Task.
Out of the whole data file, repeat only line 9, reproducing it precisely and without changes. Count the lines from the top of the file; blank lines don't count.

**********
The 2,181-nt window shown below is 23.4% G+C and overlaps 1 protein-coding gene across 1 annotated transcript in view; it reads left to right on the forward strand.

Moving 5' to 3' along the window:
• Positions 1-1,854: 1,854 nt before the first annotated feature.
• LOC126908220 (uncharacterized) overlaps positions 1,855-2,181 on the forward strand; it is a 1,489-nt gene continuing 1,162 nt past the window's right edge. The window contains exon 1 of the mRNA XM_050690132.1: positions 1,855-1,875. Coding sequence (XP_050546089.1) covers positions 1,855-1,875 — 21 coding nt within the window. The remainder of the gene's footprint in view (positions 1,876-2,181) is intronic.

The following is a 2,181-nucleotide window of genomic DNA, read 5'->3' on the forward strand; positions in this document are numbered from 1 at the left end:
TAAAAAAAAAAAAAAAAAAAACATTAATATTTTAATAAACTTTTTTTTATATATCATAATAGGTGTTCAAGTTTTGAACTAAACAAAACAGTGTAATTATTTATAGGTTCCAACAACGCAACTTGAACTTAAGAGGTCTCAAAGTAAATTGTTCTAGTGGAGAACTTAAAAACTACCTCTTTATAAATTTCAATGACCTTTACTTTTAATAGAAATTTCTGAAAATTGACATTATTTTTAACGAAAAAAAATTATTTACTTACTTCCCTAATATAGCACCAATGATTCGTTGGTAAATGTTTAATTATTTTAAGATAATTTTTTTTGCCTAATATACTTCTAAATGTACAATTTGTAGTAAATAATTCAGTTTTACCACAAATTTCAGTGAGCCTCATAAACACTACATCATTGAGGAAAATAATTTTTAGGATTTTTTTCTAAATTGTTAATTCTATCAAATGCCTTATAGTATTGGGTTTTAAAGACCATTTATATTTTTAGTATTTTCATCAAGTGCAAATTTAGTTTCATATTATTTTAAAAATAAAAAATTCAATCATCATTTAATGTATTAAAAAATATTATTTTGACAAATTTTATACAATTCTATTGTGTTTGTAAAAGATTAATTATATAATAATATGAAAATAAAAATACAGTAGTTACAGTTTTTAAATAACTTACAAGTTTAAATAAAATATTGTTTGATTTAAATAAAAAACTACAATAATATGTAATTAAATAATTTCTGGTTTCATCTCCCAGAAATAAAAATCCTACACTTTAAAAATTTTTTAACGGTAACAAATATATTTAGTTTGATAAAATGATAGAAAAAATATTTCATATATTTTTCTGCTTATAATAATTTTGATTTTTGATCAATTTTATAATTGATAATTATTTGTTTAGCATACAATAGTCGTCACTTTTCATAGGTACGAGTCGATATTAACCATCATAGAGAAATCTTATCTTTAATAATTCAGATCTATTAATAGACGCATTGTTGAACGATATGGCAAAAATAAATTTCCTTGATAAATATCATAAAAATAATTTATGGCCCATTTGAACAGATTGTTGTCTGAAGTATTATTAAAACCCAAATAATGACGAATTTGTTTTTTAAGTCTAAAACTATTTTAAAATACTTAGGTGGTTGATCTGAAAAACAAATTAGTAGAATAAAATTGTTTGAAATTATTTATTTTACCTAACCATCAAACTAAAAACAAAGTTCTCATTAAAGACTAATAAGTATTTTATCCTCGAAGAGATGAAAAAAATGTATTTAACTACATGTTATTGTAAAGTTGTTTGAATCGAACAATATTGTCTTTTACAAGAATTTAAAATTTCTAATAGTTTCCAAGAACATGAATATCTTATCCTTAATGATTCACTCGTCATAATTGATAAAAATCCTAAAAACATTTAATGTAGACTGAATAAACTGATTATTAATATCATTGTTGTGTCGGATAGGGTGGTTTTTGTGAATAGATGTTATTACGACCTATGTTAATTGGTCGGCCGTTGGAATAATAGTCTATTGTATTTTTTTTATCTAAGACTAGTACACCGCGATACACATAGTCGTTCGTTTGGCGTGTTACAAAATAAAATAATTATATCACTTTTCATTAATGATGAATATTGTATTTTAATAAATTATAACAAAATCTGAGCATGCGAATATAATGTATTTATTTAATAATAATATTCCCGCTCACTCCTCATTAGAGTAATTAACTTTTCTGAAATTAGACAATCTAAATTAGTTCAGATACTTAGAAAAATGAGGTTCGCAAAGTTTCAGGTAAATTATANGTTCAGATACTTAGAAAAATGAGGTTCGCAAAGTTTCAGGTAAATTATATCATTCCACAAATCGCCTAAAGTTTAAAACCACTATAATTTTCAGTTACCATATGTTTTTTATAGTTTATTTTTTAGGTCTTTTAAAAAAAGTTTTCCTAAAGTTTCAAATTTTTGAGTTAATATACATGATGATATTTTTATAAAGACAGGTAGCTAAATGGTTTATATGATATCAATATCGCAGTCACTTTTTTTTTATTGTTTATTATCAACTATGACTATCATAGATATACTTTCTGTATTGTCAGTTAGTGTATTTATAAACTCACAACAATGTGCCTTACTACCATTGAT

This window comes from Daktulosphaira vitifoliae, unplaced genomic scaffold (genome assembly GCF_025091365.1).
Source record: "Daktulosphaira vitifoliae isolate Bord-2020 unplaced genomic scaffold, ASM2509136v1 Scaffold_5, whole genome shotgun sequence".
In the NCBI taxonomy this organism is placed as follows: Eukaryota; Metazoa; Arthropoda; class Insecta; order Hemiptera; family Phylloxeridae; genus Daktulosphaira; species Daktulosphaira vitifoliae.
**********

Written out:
In the NCBI taxonomy this organism is placed as follows: Eukaryota; Metazoa; Arthropoda; class Insecta; order Hemiptera; family Phylloxeridae; genus Daktulosphaira; species Daktulosphaira vitifoliae.